Beto O’Rourke, the former Texas congressman, announced Friday that he was ending his US Democratic presidential campaign, which failed to recapture the enthusiasm, interest and fundraising prowess of his 2018 Senate race.
In an online post, O’Rourke said, “My service to the country will not be as a candidate or as the nominee.” He was scheduled to address supporters later Friday at an event in Iowa, where many of his supporters were blindsided by his announcement.
O’Rourke was urged to run for president by many Democrats, including supporters of former President Barack Obama, who were energised by his narrow Senate loss last year in Texas, a reliably Republican state. He raised an astonishing amount of money from small donors across the country, visited every county in Texas and used social media and livestreaming video to engage directly with voters. He ultimately lost to incumbent Republican Senator Ted Cruz by three percentage points.
But O’Rourke struggled to replicate that model in the presidential primary, and both his polling and his fundraising dwindled significantly in recent months.
“Though it is difficult to accept, it is clear to me now that this campaign does not have the means to move forward successfully,” he wrote on Medium. “Acknowledging this now is in the best interests of those in the campaign; it is in the best interests of this party as we seek to unify around a nominee; and it is in the best interests of the country.”
O’Rourke’s decision comes as the Democratic primary enters a critical stretch. With three months until the kickoff Iowa caucuses, polls consistently show a trio of candidates leading the way: former Vice President Joe Biden, Massachusetts Senator Elizabeth Warren and Vermont Senator Bernie Sanders, with Pete Buttigieg, the mayor of South Bend, Indiana, showing strength in Iowa, as well. Lower-polling candidates face difficult questions about whether they have the money to sustain a campaign through the first primary contests.
Earlier this week, Kamala Harris, another candidate who entered the race to much fanfare, announced she was downscaling her campaign, laying off some staffers and reorienting almost exclusively to focus on Iowa.
In Iowa, about 100 O’Rourke supporters milled in front of block wooden letters reading “No Fear” as they waited for the former congressman to arrive. As recently as 30 minutes before he announced he was dropping out, O’Rourke volunteers marched around the arena in Des Moines that was hosting a Democratic dinner and fundraiser chanting “Beto! Beto!” amid a steady rain. Staffers at O’Rourke’s El Paso headquarters were equally blindsided, saying they did not see this coming.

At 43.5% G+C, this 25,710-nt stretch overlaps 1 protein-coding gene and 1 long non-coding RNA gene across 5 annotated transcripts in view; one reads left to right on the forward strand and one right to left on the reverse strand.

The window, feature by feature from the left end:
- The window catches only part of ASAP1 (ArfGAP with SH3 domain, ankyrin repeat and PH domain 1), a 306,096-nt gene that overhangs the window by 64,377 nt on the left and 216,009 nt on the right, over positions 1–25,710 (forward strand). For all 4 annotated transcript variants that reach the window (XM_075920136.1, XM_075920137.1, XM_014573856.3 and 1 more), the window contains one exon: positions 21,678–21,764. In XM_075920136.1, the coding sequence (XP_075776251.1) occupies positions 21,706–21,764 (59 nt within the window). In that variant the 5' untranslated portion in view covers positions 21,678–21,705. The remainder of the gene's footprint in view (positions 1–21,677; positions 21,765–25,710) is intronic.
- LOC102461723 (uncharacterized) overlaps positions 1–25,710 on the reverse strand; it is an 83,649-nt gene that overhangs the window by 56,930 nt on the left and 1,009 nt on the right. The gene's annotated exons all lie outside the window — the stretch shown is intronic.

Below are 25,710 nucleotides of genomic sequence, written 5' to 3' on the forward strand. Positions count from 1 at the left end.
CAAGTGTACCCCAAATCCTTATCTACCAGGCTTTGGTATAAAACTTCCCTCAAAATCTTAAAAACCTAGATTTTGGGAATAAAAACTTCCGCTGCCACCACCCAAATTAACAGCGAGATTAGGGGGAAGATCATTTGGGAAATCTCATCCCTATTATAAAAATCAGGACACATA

O’Rourke entered the race in March as the feel-good, dynamic candidate who had the ability to appeal to Republicans and Democrats and work across the aisle in Washington. But he immediately faced criticism that he had a sense of entitlement, particularly after the release of a Vanity Fair interview on the eve of his campaign launch in which he appeared to say he was “born” to be in presidential politics.
He also struggled with consistency in vision and messaging as a presidential candidate.
He spent several weeks trying to build his campaign around climate change, calling global warming the greatest existential threat the country had ever faced. But as the excitement over his candidacy began to fade, O’Rourke was forced to stage a “reintroduction” of his campaign to reinvigorate it. After a gunman opened fire at a Walmart in his hometown of El Paso, Texas, killing 22 people, O’Rourke more heavily embraced gun control, saying he would take assault weapons away from existing owners.
O’Rourke did not endorse another Democrat for the nomination, saying the country will be well served by any of the other candidates, “and I’m going to be proud to support whoever that nominee is.”
President Donald Trump quickly weighed in on O’Rourke’s exit, saying in a tweet: “Oh no, Beto just dropped out of race for President despite him saying he was ‘born for this.’ I don’t think so!”